For the past year I’ve been looking into buying a new motorcycle jacket. To be honest, it’s probably been more than a year. You might be thinking, I’m too picky, or not very good at shopping. I assure you neither is the case in this situation. The truth is, shopping for motorcycle apparel is tough, especially for women.
In my opinion, there are a number of reasons for my inability to buy a new jacket. To start with, the selection of jackets for women aren’t great. The first eye sore for me is always the color selection. It’s like every designer for women insists on the color pink, or purple. Then, add the floral decor that seems to accompany almost every jacket I come across. Finally, you have the tricky sizing charts to battle with.
I should dive into my problems with the pastel colors women’s jackets tend to come in. It’s like the motorcycle companies assume customers won’t be able to identify the product as women’s jackets if they aren’t pink or decorated with an overtly feminine design. I’ve literally seen pink hearts on a jacket. What the hell is that? It’s insulting. Not every woman likes pastel colors and floral prints. I certainly don’t like either of these two things.
It’s hard enough for riders not to look like Power Rangers in their riding gear. When I first bought my current jacket I thought white would be a good idea. I’d be easy to spot on the road as it’s a light color. However, upon putting it on, I definitely felt like an action figure. Especially since my helmet is also white. The feelings slowly dimmed as my jacket got dirty. Now, it’s hard to tell it was ever white to begin with.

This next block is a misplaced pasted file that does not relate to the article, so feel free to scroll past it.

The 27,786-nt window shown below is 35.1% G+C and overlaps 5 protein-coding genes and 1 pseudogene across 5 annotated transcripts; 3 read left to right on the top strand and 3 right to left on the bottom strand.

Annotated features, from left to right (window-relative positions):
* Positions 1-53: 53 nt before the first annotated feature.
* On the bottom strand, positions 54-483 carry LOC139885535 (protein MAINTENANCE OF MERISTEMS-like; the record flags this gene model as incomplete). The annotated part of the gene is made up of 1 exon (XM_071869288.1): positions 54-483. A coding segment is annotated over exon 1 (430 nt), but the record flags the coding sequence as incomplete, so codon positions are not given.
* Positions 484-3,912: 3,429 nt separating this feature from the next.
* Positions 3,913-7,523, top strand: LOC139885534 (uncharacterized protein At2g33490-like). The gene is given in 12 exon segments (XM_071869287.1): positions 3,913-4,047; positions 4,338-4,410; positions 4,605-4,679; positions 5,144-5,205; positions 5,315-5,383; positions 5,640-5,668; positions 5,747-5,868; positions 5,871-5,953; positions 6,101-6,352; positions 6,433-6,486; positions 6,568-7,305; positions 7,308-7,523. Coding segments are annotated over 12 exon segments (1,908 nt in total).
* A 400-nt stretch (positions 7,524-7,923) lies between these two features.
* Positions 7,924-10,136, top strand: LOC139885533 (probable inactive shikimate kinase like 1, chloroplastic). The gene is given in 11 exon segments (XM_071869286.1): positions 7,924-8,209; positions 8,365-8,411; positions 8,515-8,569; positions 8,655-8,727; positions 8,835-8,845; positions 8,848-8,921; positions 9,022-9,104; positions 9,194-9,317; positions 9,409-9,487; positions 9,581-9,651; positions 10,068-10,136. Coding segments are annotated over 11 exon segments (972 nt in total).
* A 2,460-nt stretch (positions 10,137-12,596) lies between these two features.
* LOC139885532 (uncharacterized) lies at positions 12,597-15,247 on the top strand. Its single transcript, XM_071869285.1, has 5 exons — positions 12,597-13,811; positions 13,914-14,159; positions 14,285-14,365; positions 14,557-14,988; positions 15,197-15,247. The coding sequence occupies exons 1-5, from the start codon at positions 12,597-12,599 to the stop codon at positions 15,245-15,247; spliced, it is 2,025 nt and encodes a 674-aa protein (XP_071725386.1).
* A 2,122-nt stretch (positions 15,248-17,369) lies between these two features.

I also find it difficult to choose the perfect fit for the jacket. It all comes down to the brand. Sometimes the sizes run small, sometimes they run larger than expected. Not to mention it’s probably best to try on a jacket in person before you purchase it. Often you can end up looking like a line backer because of the padding. Or you look like you’re suffocating because the designer’s left little to no room in the bust area. It’s best to work those things out in person before you’re down three hundred dollars.
Speaking of money, it’s expensive to buy a motorcycle jacket. A really good jacket will run you between four to six hundred dollars. It’s a little steep for my pockets at the moment, but I know I’m going to have to bite the bullet soon and purchase one. Because, let’s be honest, the cheap ones are uglier, don’t have all the protection, and aren’t as durable. However, I refuse to buy a cotton candy colored, bouquet adorned jacket because of the market’s limited variety of female jackets. In the meantime, my search continues for my perfect jacket.
Stay safe in these streets!